Next was to clean the interior of the car and try and start conditioning the leather.   There are still some areas where the interior can be further cleaned, but overall it is looking much better.   It was clear that the leather has not been fed for years, if at all as it was very dry and is cracking in places.   It does feel softer after a clean and condition.  I also mounted the rear number plate properly instead of with cable ties.

On the way back from Bathurst, I had seen the car give off a puff of white smoke occasionally.   My working theory is vacuum modulator.   However, today it wasn’t doing it at all and the vacuum modulator is of the new type.   I need to do more research as I understand this car should have a black modulator, not a red one.

I do have a spare black one in my part stash, but until I can confirm that the car is still making this smoke, the modulator is to blame, and the black one is the right one, I will not be changing it over.

560SEC lap of Mount Panorama

I recently purchased a Mercedes-Benz 560SEC at auction.   The auction was in Queensland, so the cheapest way to get the car was to have it shipped to a depot in Bathurst.   My brother and I went up to Bathurst to pick up the car in his E63 BMW 650i.   The trip presented a great opportunity to drive two v8’s around the Mount Panorama racetrack.

V8's at Mount Panorama

This is now the 3rd 560SEC I have owned.   The first two (1989 & 1988) were both owned in the USA when I lived in Michigan from 2007-2011.   This car is a 1987 UK market model.   It is the ECE version which means it does not have a catalytic converter and is tuned for high octane petrol.   This is achieved via a higher compression ratio and different cams.   The result is 220KW instead of 178.

The car is better than I thought it would be.   It is in good driver condition both inside and out.   I’ve had it up on my hoist and for a UK market car I am surprised not to find rust underneath.   The main downside is that I got almost no history with the car.   The car is currently equipped with aftermarket wheels that are too big for the car.   The tyres are 245 wide and these rub going over bumps and on sweeping turns.   The original wheels were included although the tyres are bald.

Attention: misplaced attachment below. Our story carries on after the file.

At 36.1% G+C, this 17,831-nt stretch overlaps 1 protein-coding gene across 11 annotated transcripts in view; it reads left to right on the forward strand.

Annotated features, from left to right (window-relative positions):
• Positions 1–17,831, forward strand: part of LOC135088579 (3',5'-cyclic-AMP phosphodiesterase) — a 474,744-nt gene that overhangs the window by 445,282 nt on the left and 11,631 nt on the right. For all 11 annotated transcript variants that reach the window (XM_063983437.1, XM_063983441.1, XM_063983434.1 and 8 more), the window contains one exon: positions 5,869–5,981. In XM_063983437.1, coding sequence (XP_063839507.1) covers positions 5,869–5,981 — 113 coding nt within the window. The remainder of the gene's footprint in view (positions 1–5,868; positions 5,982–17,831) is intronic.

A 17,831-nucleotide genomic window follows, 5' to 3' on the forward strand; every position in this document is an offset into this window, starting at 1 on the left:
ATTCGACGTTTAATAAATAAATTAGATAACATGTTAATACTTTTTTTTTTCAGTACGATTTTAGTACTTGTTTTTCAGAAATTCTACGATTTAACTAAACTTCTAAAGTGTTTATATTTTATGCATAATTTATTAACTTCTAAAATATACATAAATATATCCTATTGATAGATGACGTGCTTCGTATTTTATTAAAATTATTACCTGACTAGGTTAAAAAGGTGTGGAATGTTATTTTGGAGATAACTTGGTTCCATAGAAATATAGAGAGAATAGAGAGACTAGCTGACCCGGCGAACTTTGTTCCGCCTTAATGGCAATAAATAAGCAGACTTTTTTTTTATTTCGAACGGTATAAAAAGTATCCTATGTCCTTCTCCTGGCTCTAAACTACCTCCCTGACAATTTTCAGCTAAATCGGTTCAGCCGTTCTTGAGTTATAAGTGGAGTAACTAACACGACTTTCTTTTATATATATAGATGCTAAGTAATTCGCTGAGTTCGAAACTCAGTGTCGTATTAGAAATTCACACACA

When I picked it up, it was not shifting well and the transmission fluid was low.   I am getting puffs of white smoke after takeoff and after certain gear changes.   My current theory is that the transmission modulator is failing allowing ATF to burn in the engine.  Once the fluid was topped up the transmission performed well.

Most things on the car seem to work, but not surprisingly for an 80s Mercedes, the air conditioning is not one of them.   The tempomat works, as do the power seats, all four power windows and sunroof, seatbelt presenters and instruments.   The car is equipped with orthopaedic front seats, but I am not sure how how they are supposed to work to test them.

My brother and I drove up to Bathurst in his E63 650i.   The 6er is an interesting contrast to the SEC.    As you would epect as a modern car it is more refined than the SEC.    In some ways they fit into the same market niche, but the BMW is sportier.   The seats and ride are harder and the steering is more precise.    The Mercedes is more about comfort and feels airier with the pillarless design and bigger windows.    Its 4.8l v8 has another 50KW, which is a smaller difference than you would have thought.   The six speed automatic allows it to accelerate to 100km/h a full second faster.

Before we drove back to Sydney, we drove two laps around Mount Panorama.   This is normally a public road with a speed limit of 60km/h.   The track has a near constant Police presence to top people trying to recreate Peter Brock’s glory days.   The altitude changes and tight corners are even more pronounced than can be seen on TV.    The track is actually a two way road, so we drove it in both directions.

On the way back were were able to drive on some great twisty roads and avoid traffic by taking a route through Comleroy road, over the Sackville ferry and Wisemans ferry road.   The two V8 coupes were a good pair for this road trip.

So far I am optimistic about this purchase.   I’ve started to give the car a service to better understand what I have and if this is a car I will keep for a while, or fix some of the more obvious things and sell it.

2018 Sydney German Auto-Fest